Newcomer Rocket Lab Secures Spire As Their Next Customer

Rocket Lab, the VC-backed space start up, is constructing the first private launch range in the world, having secured Spire as a customer for a launch this year. While Rocket Lab has yet to fly, Spire has made an agreement for an impressive 12 launches over the next 18 months once their launch facility is complete.
With companies like SpaceX, United Launch Alliance, and Arianespace dominating the launch market, it’s hard to believe that there’s room for a new launch provider. But satellite technology has gotten smaller and cheaper over the years, lowering the barrier to entry into the space industry.
More companies have been able to affordably design and build their own small satellites, or satellite constellations, and are looking for launches to get their products into orbit.
The increased number of small satellite owners brings a more diverse set of needs when it comes to launches. Unfortunately for small satellite owners, they usually have to “piggy back” onto heavy-lift rockets whose primary mission is to bring a larger, more expensive satellite to a specific orbit.
Rocket Lab is based in Los Angeles, but is building their launch pad and production facilities in New Zealand. Their other customers include NASA and even Moon Express, which purchased 3 launches to the moon in an effort to win the Google Lunar X Prize competition. Moon Express’ launches are schedule to begin in 2017.
Rocket Lab’s latest customer, Spire, plans to launch a constellation of 100 satellites designed to provide solutions for maritime intelligence and weather monitoring systems. For the maritime market, Spire’s satellites would assist with maritime law enforcement by providing near-real time signal intelligence anywhere on Earth.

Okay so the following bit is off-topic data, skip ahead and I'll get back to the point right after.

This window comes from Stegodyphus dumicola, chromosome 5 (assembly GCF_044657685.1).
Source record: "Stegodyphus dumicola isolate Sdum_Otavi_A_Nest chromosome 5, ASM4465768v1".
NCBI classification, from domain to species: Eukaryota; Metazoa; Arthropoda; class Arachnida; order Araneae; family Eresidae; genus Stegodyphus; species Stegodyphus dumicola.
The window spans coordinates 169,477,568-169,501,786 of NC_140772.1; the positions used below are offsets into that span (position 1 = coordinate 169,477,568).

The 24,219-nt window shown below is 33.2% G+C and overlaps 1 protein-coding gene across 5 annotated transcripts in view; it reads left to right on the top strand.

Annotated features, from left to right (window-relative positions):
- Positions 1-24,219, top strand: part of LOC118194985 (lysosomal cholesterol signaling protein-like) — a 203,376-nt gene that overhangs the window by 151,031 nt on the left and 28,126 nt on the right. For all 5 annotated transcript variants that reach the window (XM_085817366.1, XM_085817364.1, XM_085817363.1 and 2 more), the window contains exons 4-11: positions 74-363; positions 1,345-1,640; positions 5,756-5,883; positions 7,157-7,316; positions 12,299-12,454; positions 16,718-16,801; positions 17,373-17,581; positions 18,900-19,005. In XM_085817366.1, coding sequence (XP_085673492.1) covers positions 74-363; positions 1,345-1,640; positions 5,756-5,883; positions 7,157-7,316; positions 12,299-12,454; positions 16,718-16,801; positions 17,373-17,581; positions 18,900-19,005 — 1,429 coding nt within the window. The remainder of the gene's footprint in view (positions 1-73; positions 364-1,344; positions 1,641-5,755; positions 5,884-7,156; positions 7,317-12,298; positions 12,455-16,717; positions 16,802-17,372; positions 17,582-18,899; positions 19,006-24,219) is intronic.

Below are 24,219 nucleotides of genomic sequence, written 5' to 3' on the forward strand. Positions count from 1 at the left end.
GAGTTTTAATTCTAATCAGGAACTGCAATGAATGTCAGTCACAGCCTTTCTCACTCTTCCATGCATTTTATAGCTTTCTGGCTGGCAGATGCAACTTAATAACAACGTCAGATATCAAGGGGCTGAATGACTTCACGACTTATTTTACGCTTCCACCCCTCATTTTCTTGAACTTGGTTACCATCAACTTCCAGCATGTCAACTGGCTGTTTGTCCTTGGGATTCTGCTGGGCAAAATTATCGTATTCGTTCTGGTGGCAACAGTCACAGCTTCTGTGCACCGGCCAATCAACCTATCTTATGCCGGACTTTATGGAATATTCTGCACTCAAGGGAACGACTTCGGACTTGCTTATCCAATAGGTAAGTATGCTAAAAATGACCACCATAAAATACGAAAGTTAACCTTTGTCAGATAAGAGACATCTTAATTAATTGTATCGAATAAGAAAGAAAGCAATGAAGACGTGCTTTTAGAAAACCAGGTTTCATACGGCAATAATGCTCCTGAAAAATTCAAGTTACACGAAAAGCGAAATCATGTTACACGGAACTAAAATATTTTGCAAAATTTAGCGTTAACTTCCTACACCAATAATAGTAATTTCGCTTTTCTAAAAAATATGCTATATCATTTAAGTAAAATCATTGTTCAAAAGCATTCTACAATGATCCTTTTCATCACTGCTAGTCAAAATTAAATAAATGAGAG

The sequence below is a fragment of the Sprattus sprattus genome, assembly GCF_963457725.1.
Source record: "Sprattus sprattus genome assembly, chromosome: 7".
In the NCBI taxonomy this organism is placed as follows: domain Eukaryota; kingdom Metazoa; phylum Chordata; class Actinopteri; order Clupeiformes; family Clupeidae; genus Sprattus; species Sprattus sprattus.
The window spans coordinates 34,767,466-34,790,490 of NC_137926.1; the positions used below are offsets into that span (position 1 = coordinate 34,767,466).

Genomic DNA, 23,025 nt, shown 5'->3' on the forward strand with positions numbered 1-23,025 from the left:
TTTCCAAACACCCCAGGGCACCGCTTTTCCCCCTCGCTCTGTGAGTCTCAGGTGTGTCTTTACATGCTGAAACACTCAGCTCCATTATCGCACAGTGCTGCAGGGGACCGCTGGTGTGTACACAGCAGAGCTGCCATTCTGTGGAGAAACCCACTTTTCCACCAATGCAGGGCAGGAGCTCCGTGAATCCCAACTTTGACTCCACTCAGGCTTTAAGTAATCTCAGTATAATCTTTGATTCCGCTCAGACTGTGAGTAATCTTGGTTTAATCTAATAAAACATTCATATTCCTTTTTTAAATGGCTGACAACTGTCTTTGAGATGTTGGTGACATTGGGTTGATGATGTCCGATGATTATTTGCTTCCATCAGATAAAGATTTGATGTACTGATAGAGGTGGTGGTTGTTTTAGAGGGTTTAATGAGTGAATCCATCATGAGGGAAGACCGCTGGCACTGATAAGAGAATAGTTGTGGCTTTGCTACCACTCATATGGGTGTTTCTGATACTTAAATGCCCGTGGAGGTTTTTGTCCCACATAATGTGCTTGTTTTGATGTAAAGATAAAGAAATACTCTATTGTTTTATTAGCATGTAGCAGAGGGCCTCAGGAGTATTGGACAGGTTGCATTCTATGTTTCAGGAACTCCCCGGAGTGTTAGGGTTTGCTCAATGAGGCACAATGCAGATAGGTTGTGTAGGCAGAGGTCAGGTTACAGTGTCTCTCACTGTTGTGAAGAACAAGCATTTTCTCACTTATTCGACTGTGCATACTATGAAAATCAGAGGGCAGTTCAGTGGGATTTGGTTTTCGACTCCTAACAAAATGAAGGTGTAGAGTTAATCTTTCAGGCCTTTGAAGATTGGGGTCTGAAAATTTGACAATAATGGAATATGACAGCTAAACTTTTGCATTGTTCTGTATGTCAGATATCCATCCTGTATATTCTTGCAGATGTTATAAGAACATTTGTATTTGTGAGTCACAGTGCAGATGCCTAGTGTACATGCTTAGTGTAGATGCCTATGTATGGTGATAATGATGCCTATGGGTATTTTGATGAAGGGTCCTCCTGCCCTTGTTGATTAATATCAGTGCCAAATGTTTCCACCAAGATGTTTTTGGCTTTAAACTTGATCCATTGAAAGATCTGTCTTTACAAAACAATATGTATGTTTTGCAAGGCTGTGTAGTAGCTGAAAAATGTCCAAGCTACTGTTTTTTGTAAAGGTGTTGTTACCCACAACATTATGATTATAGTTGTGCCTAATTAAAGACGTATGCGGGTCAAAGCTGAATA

Rocket Lab hopes to launch their Electron rocket for $4.9 million per flight with, eventually, one launch per week. It’s an entirely different business model than someone like SpaceX whose Falcon 9 is estimated at $60 million per launch and completed 6 successful launches in 2015.
In order to achieve this price and launch frequency, Rocket Lab has focused on creating and manufacturing their entire rocket in-house and building their own launch facility. They’ve even designed and developed their own 3D printed electrically-pumped engine which they’ve been testing for several years.
The price of a rocket, however, becomes a moot point if a small satellite company can’t be confident that their product will launch successfully. These next few years will be important for Rocket Lab to prove that their price and launch frequency are obtainable feats.
The New Zealand launch pad is scheduled to be completed by the end of the first quarter in 2016. Once complete, Rocket Lab will begin test flights of Electron in preparation for their first commercial missions.